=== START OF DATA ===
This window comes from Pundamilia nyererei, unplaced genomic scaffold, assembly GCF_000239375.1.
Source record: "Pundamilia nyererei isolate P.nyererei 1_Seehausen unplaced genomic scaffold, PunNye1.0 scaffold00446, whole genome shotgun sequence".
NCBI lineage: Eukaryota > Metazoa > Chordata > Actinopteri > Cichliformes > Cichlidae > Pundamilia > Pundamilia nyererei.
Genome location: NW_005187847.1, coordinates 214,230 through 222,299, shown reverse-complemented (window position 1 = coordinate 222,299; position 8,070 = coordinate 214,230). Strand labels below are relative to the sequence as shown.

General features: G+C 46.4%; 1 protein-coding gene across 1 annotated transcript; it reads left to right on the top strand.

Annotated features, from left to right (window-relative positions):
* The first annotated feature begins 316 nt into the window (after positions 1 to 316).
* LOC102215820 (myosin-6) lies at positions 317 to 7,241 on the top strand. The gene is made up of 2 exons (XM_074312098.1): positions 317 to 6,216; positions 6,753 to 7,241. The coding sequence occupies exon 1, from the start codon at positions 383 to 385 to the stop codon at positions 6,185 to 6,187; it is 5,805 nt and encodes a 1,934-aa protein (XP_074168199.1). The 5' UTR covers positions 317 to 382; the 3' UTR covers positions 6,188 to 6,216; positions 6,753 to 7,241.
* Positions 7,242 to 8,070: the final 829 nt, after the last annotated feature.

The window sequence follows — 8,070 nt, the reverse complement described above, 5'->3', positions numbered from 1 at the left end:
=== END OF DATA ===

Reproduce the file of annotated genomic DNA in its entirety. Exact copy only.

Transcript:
This window comes from Pundamilia nyererei, unplaced genomic scaffold, assembly GCF_000239375.1.
Source record: "Pundamilia nyererei isolate P.nyererei 1_Seehausen unplaced genomic scaffold, PunNye1.0 scaffold00446, whole genome shotgun sequence".
NCBI lineage: Eukaryota > Metazoa > Chordata > Actinopteri > Cichliformes > Cichlidae > Pundamilia > Pundamilia nyererei.
Genome location: NW_005187847.1, coordinates 214,230 through 222,299, shown reverse-complemented (window position 1 = coordinate 222,299; position 8,070 = coordinate 214,230). Strand labels below are relative to the sequence as shown.

General features: G+C 46.4%; 1 protein-coding gene across 1 annotated transcript; it reads left to right on the top strand.

Annotated features, from left to right (window-relative positions):
* The first annotated feature begins 316 nt into the window (after positions 1 to 316).
* LOC102215820 (myosin-6) lies at positions 317 to 7,241 on the top strand. The gene is made up of 2 exons (XM_074312098.1): positions 317 to 6,216; positions 6,753 to 7,241. The coding sequence occupies exon 1, from the start codon at positions 383 to 385 to the stop codon at positions 6,185 to 6,187; it is 5,805 nt and encodes a 1,934-aa protein (XP_074168199.1). The 5' UTR covers positions 317 to 382; the 3' UTR covers positions 6,188 to 6,216; positions 6,753 to 7,241.
* Positions 7,242 to 8,070: the final 829 nt, after the last annotated feature.

The window sequence follows — 8,070 nt, the reverse complement described above, 5'->3', positions numbered from 1 at the left end: